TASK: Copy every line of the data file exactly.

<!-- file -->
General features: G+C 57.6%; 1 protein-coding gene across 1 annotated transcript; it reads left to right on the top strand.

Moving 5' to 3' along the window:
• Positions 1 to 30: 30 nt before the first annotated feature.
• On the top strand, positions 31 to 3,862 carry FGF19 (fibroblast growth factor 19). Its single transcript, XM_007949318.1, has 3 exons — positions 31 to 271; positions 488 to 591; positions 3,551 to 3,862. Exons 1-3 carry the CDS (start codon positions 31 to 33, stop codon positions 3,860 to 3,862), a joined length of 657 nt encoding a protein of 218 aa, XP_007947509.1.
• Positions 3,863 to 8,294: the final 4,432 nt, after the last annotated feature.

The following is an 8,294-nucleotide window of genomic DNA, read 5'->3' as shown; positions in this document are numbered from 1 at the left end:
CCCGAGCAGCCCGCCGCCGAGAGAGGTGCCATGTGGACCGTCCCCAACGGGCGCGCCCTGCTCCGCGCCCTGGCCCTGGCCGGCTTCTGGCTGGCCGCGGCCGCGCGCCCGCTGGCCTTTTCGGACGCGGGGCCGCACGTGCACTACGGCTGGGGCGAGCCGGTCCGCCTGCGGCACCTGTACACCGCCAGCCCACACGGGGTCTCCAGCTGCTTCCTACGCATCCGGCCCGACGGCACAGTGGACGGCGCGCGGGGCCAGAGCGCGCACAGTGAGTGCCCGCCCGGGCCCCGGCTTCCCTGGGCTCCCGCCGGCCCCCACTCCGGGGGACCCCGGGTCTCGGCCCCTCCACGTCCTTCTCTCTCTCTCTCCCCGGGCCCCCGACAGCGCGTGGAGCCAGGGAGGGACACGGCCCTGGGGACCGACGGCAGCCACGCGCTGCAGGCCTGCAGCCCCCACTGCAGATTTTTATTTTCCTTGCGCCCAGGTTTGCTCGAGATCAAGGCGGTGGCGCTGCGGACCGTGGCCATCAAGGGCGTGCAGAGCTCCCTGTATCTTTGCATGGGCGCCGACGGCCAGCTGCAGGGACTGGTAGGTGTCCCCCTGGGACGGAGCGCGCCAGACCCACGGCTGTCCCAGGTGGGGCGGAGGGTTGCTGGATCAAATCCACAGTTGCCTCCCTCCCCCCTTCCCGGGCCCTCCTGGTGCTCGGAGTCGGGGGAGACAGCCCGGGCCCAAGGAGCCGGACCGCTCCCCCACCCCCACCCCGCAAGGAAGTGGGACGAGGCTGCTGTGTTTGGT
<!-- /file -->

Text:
General features: G+C 57.6%; 1 protein-coding gene across 1 annotated transcript; it reads left to right on the top strand.

Moving 5' to 3' along the window:
• Positions 1 to 30: 30 nt before the first annotated feature.
• On the top strand, positions 31 to 3,862 carry FGF19 (fibroblast growth factor 19). Its single transcript, XM_007949318.1, has 3 exons — positions 31 to 271; positions 488 to 591; positions 3,551 to 3,862. Exons 1-3 carry the CDS (start codon positions 31 to 33, stop codon positions 3,860 to 3,862), a joined length of 657 nt encoding a protein of 218 aa, XP_007947509.1.
• Positions 3,863 to 8,294: the final 4,432 nt, after the last annotated feature.

The following is an 8,294-nucleotide window of genomic DNA, read 5'->3' as shown; positions in this document are numbered from 1 at the left end:
CCCGAGCAGCCCGCCGCCGAGAGAGGTGCCATGTGGACCGTCCCCAACGGGCGCGCCCTGCTCCGCGCCCTGGCCCTGGCCGGCTTCTGGCTGGCCGCGGCCGCGCGCCCGCTGGCCTTTTCGGACGCGGGGCCGCACGTGCACTACGGCTGGGGCGAGCCGGTCCGCCTGCGGCACCTGTACACCGCCAGCCCACACGGGGTCTCCAGCTGCTTCCTACGCATCCGGCCCGACGGCACAGTGGACGGCGCGCGGGGCCAGAGCGCGCACAGTGAGTGCCCGCCCGGGCCCCGGCTTCCCTGGGCTCCCGCCGGCCCCCACTCCGGGGGACCCCGGGTCTCGGCCCCTCCACGTCCTTCTCTCTCTCTCTCCCCGGGCCCCCGACAGCGCGTGGAGCCAGGGAGGGACACGGCCCTGGGGACCGACGGCAGCCACGCGCTGCAGGCCTGCAGCCCCCACTGCAGATTTTTATTTTCCTTGCGCCCAGGTTTGCTCGAGATCAAGGCGGTGGCGCTGCGGACCGTGGCCATCAAGGGCGTGCAGAGCTCCCTGTATCTTTGCATGGGCGCCGACGGCCAGCTGCAGGGACTGGTAGGTGTCCCCCTGGGACGGAGCGCGCCAGACCCACGGCTGTCCCAGGTGGGGCGGAGGGTTGCTGGATCAAATCCACAGTTGCCTCCCTCCCCCCTTCCCGGGCCCTCCTGGTGCTCGGAGTCGGGGGAGACAGCCCGGGCCCAAGGAGCCGGACCGCTCCCCCACCCCCACCCCGCAAGGAAGTGGGACGAGGCTGCTGTGTTTGGT